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Wednesday, January 2, 2013

A New Year, A New Opportunity for Personal Change

While I was at a New Year's party with friends, someone was telling me how excited she is about the New Year.  As she was telling me about the new and wonderful things she's anticipating, her enthusiasm was contagious to those of us around her.  It made me think about how our perspective about life affects our outlook on life, our enthusiasm (or lack of enthusiasm) for the things we want, and our relationships with other people.


A New Year, A New Opportunity for Personal Change
What Affects Your Perspective?
Your perspective on life is, of course, affected by your life experience.  It's a lot easier to feel optimistic if you've been fortunate in your life so far.  If you've experienced significant trauma or misfortune, it's understandable that it's not as easy.  

Temperament also affects your outlook on life.  By that, I mean that some people are naturally more optimistic.  It's part of their nature and they're more resilient when it comes to bouncing back from life's challenges.

If You Tend to Have a Negative Perspective, You Can Learn to Change
You Can Learn to Change Your Perspective
But even if you're not naturally an optimistic person (and it seems that most of us aren't naturally optimistic), you can learn to become more aware of your thoughts and feelings.  If you find that you tend to be mostly pessimistic, you can challenge yourself and ask yourself if your perspective might be distorted.  The goal of doing this isn't to be a "Pollyana" because, after all, that's just another distortion. Rather, the goal is to recognize that there might be times when, for whatever reason, your personal perspective might be getting in the way of what you most want in your life.

For people who tend to be pessimistic, their attitude is often, "What's the use of trying when nothing will come of it."  This keeps them stuck in their lives.  When they expect so little, they often don't even try or they give up before they reach their goals.  

Aside from trauma, depression can also cause you to feel pessimistic about your life.  There is much debate about what comes first:  Is it our negative thoughts that create depression or does depression cause negative thoughts?  I think there is no easy answer to this.  Often, it's a combination of both.  

Realizing that You Have a Negative Perspective Isn't About Self Blame
Sometimes, when people first become aware that they tend to be pessimistic, their first reaction is to feel ashamed, as if they're being blamed for these negative thoughts.  I can see where some people might feel this way because many self help books frame these issues in a way that can be interpreted as blaming the person who is unhappy.  But developing an awareness of your perspective isn't about blame.  It's a starting point to change, if that's what you want to do.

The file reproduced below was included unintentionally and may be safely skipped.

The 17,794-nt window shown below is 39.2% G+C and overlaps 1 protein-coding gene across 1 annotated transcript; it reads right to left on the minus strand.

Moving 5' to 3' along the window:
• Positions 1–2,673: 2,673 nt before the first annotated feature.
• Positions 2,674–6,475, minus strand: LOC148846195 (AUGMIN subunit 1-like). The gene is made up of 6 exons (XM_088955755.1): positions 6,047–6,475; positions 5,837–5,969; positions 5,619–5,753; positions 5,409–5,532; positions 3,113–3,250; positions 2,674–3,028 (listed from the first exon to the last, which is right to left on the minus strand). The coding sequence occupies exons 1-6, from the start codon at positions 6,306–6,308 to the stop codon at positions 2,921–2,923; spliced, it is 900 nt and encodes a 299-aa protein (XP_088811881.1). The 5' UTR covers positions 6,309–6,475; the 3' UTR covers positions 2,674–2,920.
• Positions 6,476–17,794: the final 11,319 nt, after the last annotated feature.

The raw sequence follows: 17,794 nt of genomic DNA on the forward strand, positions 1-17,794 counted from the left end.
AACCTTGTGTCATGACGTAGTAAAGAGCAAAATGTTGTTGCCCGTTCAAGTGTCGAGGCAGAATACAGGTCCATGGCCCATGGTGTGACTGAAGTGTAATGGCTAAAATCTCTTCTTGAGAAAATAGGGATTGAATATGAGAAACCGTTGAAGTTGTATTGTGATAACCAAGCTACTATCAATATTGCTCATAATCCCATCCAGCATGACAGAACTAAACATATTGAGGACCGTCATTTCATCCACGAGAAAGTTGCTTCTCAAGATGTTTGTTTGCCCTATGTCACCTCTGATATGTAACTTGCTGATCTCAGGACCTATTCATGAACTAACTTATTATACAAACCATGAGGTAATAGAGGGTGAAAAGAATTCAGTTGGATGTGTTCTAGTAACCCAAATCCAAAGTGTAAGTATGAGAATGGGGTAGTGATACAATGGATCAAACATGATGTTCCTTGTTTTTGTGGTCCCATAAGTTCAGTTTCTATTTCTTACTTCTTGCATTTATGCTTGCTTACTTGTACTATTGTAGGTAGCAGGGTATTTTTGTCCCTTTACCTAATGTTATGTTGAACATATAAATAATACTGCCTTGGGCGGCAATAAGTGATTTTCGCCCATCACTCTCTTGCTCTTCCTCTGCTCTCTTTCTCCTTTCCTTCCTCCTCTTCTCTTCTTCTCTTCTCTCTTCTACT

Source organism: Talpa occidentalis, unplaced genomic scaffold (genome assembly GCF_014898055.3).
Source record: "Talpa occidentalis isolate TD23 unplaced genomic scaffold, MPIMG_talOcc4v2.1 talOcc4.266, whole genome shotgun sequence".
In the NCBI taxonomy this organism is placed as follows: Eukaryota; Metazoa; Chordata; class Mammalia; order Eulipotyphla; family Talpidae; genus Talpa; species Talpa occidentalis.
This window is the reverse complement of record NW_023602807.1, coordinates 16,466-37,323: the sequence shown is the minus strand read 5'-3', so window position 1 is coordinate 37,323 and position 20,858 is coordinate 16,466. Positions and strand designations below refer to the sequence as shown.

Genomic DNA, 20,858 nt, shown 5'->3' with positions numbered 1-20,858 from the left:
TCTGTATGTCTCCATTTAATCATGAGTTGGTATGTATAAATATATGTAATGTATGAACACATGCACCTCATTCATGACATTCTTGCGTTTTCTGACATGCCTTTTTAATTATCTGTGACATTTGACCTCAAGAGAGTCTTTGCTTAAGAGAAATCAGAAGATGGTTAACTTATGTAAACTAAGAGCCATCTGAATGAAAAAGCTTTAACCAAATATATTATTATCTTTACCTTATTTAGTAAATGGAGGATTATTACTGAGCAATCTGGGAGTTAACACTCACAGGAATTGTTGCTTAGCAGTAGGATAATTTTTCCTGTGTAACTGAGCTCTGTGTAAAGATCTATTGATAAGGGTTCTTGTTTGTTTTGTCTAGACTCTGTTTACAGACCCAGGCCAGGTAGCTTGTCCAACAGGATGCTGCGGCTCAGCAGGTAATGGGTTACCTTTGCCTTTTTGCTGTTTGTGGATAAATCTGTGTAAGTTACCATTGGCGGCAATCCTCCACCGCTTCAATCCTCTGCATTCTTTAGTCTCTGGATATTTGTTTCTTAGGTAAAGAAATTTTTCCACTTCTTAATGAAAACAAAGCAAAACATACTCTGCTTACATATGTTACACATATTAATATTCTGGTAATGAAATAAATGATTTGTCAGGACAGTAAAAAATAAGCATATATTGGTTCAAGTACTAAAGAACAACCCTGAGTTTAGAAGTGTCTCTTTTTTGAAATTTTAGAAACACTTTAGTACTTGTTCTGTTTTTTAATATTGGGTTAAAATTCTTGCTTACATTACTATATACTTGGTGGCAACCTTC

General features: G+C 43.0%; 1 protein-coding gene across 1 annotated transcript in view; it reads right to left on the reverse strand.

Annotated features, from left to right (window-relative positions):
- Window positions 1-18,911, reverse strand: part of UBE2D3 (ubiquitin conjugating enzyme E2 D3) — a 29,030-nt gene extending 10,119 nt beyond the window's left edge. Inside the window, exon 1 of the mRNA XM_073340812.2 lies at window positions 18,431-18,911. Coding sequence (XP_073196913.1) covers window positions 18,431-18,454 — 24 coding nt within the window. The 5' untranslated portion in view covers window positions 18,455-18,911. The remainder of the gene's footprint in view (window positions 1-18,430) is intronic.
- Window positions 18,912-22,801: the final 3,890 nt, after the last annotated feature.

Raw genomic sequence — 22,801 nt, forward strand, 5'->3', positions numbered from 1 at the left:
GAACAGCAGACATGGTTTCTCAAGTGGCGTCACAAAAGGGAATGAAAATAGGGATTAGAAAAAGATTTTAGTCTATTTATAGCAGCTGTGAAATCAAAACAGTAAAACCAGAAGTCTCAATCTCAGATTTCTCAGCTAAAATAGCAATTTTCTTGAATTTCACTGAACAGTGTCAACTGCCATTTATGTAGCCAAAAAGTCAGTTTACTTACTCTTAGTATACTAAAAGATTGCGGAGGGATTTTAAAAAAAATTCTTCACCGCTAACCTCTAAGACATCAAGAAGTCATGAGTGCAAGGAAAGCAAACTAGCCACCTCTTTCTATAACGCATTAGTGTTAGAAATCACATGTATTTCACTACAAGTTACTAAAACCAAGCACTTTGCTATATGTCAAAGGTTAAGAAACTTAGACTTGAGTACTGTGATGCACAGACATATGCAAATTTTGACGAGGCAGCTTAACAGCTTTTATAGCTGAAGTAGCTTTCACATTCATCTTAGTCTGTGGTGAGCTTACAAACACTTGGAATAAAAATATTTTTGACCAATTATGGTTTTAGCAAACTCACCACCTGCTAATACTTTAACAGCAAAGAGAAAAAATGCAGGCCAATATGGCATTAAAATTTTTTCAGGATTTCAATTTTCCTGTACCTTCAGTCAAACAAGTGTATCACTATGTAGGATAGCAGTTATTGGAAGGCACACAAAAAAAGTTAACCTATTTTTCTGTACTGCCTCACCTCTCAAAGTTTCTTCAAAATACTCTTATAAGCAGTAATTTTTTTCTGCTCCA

I believe that even when you've experienced significant trauma and/or depression, you can still benefit from recognizing that your past experiences might be distorting your perspective about the future.  If you recognize this distortion, it offers you the possibility for something new.  Awareness alone isn't everything, but it's a beginning.

It's tough to challenge long-held beliefs, especially beliefs that you have about yourself.  Sometimes, it's  easier for some people to hold onto negative beliefs about themselves because it's familiar.  Change involves the unknown, to a certain extent, which can feel scary.  Many people who are stuck in an emotional rut are afraid to change because they fear that they'll fail and this will be further confirmation to themselves and others that they're "not good enough."

Our Perspective About Time
In Western culture, we tend to have a linear view of time, which is somewhat arbitrary.  With a linear view of time, the New Year becomes a marker for assessing our lives, where we have been, and where we want to go.  Some people prefer to do this on their birthdays rather than on the New Year.  Other people, who are more tuned into the academic year, tend to see September as their New Year, after the lazy days of summer and before the more dormant winter season.


Looking Back at the End of Your Life
But, no matter what your view of time is and whether or not you make New Year's resolutions, it's helpful to have some marker to assess your life so that you don't just drift along. One of the saddest things is to look back at the end of your life and say, "I regret that I didn't..." (you fill in the blank).

Getting Help
To avoid having a lot of regrets at the end of your life, take stock of where you are now, how your thoughts, feelings and experiences are affecting your perspective about your future and your relationships.  If you're feeling stuck, you could benefit from working with a licensed mental health professional to help you make the changes you'd like to see in yourself.

I am a licensed NYC psychotherapist, hypnotherapist, EMDR and Somatic Experiencing therapist.  I work with individual adults and couples.

To find out more about me, visit my webs site:  Josephine Ferraro, LCSW - NYC Psychotherapist

To set up a consultation, call me at (212) 726-1006.

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